Sen. Marshall to Introduce Bill to Repeal Enhanced Unemployment Benefits

“At a time when our nation is on its way to reaching herd immunity and businesses are emerging from government imposed lockdowns, President Biden has delivered them a government imposed labor shortage.”

(Washington, D.C., May 7, 2021) – U.S. Senator Roger Marshall, M.D. issued the following statement after the release of today’s dismal Department of Labor (DOL) report showing an uptick in the unemployment rate to 6.1% and employers only adding 266,000 jobs in April. Additionally, Senator Marshall announced his plans to introduce legislation on Monday when the Senate returns from the work recess to repeal the increase in unemployment benefits brought on by President Biden and the Democrats. Earlier this year, Democrats forced through legislation without any Republican support that provided $300 more in unemployment benefits in turn making it more profitable for many Americans to stay unemployed.

“Throughout my travels across Kansas I hear constantly how employers are struggling to find people for open jobs because folks are staying at home due to the rich unemployment benefits and the stimulus checks that Democrats continue to enhance. While there are certainly people that needed access to increased unemployment benefits during the heart of this pandemic, we should not be in the business of creating lucrative government dependency that makes it more beneficial to stay unemployed rather than return to work,” said Senator Marshall. “At a time when our nation is on its way to reaching herd immunity and businesses are emerging from government imposed lockdowns, President Biden has delivered them a government imposed labor shortage. For these reasons, I intend to introduce legislation when the Senate returns from recess that repeals these enhanced unemployment benefits and encourages Americans to return to work.”


Millions Are Unemployed. Why Can’t Companies Find Workers? (WSJ) …Domino’s Pizza Chief Executive Richard Allison said last week that the labor market right now in the U.S. is creating the most difficult staffing environment the company has seen in a long time. “The real pinch point in the business is drivers,” he said on the company’s earnings conference call… Under relief bills passed by Congress, those receiving jobless benefits get an additional $300 a week on top of regular state benefits, which average $318 a week, according to the Labor Department. That means the average unemployment recipient earns better than the equivalent of working full time at $15 an hour. Those enhanced benefits are available until September, for a maximum of nearly 18 months—about three times longer than most states typically allow.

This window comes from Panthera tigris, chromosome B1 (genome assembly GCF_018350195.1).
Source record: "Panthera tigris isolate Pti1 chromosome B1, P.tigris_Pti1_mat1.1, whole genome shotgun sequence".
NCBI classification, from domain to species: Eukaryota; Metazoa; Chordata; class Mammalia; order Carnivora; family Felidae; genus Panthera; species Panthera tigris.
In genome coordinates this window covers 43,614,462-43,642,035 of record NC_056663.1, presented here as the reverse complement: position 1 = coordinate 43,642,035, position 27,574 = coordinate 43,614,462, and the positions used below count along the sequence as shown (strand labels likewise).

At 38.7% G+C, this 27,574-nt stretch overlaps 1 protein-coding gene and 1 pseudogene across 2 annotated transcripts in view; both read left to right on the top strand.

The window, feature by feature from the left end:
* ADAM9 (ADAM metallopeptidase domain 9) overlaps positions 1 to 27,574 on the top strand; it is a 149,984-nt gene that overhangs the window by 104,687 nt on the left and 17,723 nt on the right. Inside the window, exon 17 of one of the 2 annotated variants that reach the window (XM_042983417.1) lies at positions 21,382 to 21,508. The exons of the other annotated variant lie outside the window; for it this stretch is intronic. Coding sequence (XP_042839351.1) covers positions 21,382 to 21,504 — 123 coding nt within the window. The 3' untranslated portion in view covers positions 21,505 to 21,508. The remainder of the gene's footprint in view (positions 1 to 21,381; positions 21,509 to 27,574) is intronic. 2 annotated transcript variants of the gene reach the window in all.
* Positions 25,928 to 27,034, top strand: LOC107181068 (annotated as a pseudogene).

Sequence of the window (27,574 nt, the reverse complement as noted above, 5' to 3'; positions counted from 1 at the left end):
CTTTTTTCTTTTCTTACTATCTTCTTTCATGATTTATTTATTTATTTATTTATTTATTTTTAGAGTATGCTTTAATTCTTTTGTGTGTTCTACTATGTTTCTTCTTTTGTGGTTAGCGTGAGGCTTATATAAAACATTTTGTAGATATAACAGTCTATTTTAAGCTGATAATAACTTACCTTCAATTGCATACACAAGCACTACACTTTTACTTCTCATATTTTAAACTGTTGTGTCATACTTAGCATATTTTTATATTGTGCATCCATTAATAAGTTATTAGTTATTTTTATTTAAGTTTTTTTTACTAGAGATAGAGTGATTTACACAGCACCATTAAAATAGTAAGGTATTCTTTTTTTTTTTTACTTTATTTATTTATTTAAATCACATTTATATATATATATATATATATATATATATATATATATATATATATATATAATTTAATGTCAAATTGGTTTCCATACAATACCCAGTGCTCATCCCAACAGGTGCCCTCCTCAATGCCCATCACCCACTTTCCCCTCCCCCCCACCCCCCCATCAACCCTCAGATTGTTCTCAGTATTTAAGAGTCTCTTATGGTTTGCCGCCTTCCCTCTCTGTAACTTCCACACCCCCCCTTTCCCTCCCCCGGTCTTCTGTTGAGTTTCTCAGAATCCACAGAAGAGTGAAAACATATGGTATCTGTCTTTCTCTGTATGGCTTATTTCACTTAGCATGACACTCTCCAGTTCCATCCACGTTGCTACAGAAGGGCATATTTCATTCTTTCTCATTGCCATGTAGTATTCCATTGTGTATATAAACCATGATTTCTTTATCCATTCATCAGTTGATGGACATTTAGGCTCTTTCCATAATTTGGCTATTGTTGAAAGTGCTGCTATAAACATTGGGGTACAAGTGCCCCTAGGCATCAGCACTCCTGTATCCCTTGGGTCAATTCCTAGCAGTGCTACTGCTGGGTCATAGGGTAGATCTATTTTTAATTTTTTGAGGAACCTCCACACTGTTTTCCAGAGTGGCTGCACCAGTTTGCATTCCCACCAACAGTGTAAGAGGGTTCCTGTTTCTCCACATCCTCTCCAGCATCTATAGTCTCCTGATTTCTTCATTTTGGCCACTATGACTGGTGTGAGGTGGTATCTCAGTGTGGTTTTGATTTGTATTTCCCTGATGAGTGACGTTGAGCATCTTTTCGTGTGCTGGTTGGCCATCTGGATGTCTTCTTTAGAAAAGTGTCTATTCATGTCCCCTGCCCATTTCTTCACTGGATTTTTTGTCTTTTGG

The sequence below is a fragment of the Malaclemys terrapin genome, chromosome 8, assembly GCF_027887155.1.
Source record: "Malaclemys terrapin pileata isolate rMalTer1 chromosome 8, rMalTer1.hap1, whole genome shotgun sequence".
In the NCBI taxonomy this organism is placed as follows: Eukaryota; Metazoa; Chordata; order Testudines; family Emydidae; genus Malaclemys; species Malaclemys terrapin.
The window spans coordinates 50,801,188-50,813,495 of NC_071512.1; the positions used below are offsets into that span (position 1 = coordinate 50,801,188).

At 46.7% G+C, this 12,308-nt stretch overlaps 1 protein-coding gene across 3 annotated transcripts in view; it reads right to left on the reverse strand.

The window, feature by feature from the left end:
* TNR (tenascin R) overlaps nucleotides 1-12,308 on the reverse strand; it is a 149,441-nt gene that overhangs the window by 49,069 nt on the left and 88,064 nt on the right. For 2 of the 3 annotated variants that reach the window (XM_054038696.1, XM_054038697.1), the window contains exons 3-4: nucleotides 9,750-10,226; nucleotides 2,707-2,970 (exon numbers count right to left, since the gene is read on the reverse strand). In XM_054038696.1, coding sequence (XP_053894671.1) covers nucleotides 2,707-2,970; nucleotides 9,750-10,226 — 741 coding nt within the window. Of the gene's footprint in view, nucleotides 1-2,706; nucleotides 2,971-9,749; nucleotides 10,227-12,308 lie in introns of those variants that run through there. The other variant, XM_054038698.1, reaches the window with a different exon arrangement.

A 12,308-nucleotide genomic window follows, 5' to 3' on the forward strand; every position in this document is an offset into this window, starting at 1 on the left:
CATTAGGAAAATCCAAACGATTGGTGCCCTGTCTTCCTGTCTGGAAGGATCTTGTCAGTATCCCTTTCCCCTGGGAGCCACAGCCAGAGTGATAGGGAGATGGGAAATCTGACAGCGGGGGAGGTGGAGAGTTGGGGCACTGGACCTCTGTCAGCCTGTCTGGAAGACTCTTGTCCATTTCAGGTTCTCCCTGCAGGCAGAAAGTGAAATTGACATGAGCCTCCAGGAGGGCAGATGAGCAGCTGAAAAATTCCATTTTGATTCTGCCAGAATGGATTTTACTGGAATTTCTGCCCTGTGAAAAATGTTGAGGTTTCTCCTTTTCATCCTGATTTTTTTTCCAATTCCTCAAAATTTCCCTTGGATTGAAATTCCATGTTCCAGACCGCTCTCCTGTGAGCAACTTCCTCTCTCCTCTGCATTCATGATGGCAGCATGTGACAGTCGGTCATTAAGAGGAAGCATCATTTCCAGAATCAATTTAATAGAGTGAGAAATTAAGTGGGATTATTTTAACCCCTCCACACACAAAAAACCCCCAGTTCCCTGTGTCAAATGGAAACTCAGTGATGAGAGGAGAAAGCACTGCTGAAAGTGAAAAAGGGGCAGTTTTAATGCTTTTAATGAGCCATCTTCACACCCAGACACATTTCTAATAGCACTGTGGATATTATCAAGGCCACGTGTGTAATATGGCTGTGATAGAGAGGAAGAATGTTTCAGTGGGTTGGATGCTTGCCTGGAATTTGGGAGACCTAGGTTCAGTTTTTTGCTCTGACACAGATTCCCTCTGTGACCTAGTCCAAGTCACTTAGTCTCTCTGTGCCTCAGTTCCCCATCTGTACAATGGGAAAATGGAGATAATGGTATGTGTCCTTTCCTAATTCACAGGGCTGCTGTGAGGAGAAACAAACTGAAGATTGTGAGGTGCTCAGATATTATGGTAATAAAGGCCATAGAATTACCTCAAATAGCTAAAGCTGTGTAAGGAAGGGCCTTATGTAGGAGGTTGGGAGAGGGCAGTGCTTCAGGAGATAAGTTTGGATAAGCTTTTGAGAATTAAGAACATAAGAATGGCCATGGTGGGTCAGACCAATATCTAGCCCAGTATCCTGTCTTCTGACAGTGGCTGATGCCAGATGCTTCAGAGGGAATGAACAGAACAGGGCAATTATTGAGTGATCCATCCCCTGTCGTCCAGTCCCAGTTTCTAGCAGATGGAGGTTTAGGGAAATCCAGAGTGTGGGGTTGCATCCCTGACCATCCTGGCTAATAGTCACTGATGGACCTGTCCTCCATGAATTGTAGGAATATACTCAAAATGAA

New homes cost $36,000 more because of an epic shortage of lumber (KAKE) … Chesson said his company would love to build more homes to meet surging demand but currently it can’t find the materials, or labor, to do so. “It’s absolutely contributing to a shortage of housing,” he said… The lumber shortage is just the latest example of how the rapid economic recovery from the pandemic is pushing supply chains to the limit. Manufacturers are desperate for workers. Smartphone, auto and appliance production is being sidelined by a shortage of computer chips. And the lack of tanker truck drivers has raised the specter of gas stations running on empty this summer.

Montana to Feds: No More No-Work Bonus (WSJ) The economy is roaring back as government lockdowns finally end, and employers are struggling to find workers. Enter Montana with a novel idea: telling the feds that it doesn’t want their extra payments for not working… Montana’s smart move proves again that Congress did far more harm than good with its bonus jobless benefit, and it could help the job market recover faster by repealing it.

Restaurants, hotels face staff shortages, struggle to hire as business returns (KOMO News) After a devastating year struggling to survive during the pandemic, many hotels and restaurants now face a new challenge – they can’t find help… Some people aren’t going back to work because they can’t find child care. Others are counting on extended unemployment benefits. “There are continued unemployment extension benefits that are at least significant enough to give people room to reconsider their career,” said Hirschler. “People are being more choosy than ever when it comes to where they are going to work – whether that’s to fulfill some sort of obligation they might have with the unemployment office, as they return to the labor force, or maybe they’re just job seeking to continue their benefits, or it’s they’re going to be very particular about the place they choose to work,” said Krueger. “Regardless, it’s yielding the same result, which is people are not sticking around to inquire about a job that we ultimately hire.”

Why Your Grocery Bills Are Going Up (And Are Only Expected to Get Bigger) (Foundation for Economic Education) …Other producers in the agriculture sector have struggled to obtain the workers needed to ramp up production. Across the country, small businesses have been unable to attract Americans back to the workplace as many remain on increased unemployment benefits that pay more than work…

High trucking costs are expected to last through 2021, adding to retailers’ challenges (Business Insider)Rising freight costs have been a problem since last year. At the time, trucking companies began offering huge wage increases to attract drivers to the industry. The lack of drivers has since been complicated by a semi-conductor shortage keeping new trucks from coming on the market, the Journal said.